Mon. May 27th, 2024

As we continue to delve deeper into the issues at Armidale Secondary College, numbers released by the Department of Education reveal that the number of incidents have sharply increased and are now at a shocking rate of at least one critical incident per school day.

Critical incidents must be reported to the NSW Department of Education under the Incident Notification and Response Policy. There are two categories of incident:

  • Priority 1 incidents involve emergency services attending the school and must be reported to the department hotline within the first hour. reflect a significant incident or an injury which impacts the operation of the school or workplace. They can include a range of issues such as an accident involving a physical injury, substance abuse, or violence.  
  • Priority 2 incidents are described as incidents where there is no immediate risk of harm, but the school has a legal responsibility to notify various authorities.

The Incident Report and Support Hotline is staffed by NSW Police Officers who provide advice to employees about school-related offences. A report to the Incident Report and Support Hotline brings an incident to the attention of police, in line with requirements under the Crimes Act to report child abuse offences.

A procedures guideline specifies the kinds of things that need to be reported. The non-exhaustive list includes:

  • abduction/attempted abduction, a child missing, children being taken without permission or induced to do something against their will;
  • suicide, attempted suicide, or self-harm;
  • drug use;
  • problematic and harmful sexualised behaviour, indecent exposure, consensual sex involving a child under 16, or sexting;
  • assaults and injuries (minor student injuries that arise from normal play incidents do not need to be reported);
  • stealing and fraud;
  • anti-social and extremist behaviour;
  • cyber incidents including hacking and cyber bullying;
  • weapons at school.

The list also includes a number of issues that have little to do with students or school operations but impact the school, such as a nearby bushfire, a police operation near the school, or a power blackout.

Rate of critical incidents at Armidale Secondary College

Priority 1215839*
Priority 2142142132*
Number of incidents reported to the NSW Department of Education Incident Report and Support Hotline by Armidale Secondary College since it reopened at the Butler Street site. Supplied by the NSW Department of Education.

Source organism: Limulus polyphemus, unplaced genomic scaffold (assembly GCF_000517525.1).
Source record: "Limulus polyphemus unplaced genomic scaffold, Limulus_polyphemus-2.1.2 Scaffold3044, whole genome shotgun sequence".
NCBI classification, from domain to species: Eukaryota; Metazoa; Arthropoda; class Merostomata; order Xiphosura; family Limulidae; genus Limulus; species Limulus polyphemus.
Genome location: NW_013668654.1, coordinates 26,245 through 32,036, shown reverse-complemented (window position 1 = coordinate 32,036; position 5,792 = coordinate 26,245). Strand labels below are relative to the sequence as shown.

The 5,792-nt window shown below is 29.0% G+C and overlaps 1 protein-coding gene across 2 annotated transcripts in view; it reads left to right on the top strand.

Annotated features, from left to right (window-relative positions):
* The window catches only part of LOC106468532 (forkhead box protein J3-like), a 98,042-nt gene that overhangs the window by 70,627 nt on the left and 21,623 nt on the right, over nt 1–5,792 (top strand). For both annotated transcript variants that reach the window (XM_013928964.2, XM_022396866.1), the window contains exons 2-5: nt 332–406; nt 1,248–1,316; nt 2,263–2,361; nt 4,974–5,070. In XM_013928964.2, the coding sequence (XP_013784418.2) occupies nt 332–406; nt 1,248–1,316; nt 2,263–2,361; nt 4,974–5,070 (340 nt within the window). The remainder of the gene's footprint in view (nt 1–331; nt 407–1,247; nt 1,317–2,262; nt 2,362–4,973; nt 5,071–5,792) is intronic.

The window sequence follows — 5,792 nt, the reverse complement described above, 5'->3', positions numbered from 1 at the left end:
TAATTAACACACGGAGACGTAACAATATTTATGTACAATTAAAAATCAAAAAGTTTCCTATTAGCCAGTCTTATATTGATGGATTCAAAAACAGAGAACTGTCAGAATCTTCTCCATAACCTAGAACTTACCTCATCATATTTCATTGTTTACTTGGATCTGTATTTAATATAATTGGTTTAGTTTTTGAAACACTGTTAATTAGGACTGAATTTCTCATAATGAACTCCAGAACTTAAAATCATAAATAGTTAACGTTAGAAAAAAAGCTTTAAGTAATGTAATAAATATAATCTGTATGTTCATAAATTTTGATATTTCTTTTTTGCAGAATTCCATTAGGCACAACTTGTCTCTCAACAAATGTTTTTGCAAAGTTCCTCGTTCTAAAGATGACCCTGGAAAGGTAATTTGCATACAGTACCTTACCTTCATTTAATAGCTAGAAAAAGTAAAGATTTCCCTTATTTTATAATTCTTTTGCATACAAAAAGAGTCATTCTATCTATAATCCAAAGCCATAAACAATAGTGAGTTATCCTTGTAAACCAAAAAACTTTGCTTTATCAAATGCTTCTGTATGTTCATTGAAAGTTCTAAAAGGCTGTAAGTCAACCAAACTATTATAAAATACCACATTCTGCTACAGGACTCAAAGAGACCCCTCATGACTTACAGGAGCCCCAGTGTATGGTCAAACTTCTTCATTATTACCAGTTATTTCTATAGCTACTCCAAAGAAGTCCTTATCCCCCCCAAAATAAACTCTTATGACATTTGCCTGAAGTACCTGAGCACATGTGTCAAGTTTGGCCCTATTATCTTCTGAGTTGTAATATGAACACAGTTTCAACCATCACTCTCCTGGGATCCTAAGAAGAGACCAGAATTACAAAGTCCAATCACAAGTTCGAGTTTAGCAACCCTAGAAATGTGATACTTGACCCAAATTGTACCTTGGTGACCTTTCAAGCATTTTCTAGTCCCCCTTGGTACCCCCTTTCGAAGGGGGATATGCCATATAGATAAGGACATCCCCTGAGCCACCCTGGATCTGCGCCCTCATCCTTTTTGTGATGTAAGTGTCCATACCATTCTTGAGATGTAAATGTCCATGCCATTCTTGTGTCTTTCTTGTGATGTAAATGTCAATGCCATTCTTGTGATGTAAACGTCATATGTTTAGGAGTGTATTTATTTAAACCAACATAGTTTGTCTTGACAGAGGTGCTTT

* year to date

The 2023 figures are only for the first three terms: the current figures of 171 incidents for this year equals 5.7 incidents per school week so far in 2023. If the incidents still occur at the same rate in term 4, the projected Priority 1 figures for 2023 would be approximately 50, and the Priority 2 incidents would be up to about 165, for a total of approximately 215. Any figure above 200 means there is a critical incident happening, on average, once a day during the 40 weeks of the school year.

These numbers track with the anecdotal claims of parents and students that the issues at the school have been increasing since Bree Harvey-Bice took over as Principal, initially in a relieving capacity in July of 2021 and formally appointed to the job in October of 2022, and are vastly up on the incidents at the old Duval and Armidale High sites.

The Department of Education claims that the Priority 1 incidents more than doubled from 2021 to 2022 because they were reporting every time a teacher had Covid-19, meaning that the violence and other incidents are significantly up in the last year since they stopped reporting Covid-19 cases. They also claim that there has been a ‘tangible reduction’ in incidents in Term 3, did not answer what would be a normal rate, and say the data from previous years is not comparable as the way they recorded critical incidents changed in 2020.

“We acknowledge the school had some challenges in late 2022 and early 2023 with anti-social behaviour and the reports reflect this,” a spokesperson for the NSW Department of Education said.    

“The school staff continue to manage student behaviour and to work with educational support units in the department on student engagement, early intervention, support for both staff and students, in addition to risk management.” 

“In the past quarter there has been a tangible reduction in significant incidents. The school will also benefit from the introduction of the updated department Student Behaviour Policy at the start of 2024.” 

The media team of the Department of Education also claim that Department of Education Secretary Murat Dizdar was briefed on these numbers before he went on ABC New England North West and claimed there was just a small number of incidents at Armidale Secondary College.

This story is part of a series the New England Times is working on about Armidale Secondary College. Reports of violence, bullying, and other issues within the school are not dying down. We want to hear your stories – the good and the bad – whether you’re a student, parent, teacher, or other interested member of the community. 

Email newsdesk@netimes.com.au or DM our Facebook page if you’d like to tell your story. The names of all parents and children in personal stories is being changed to protect the children involved.

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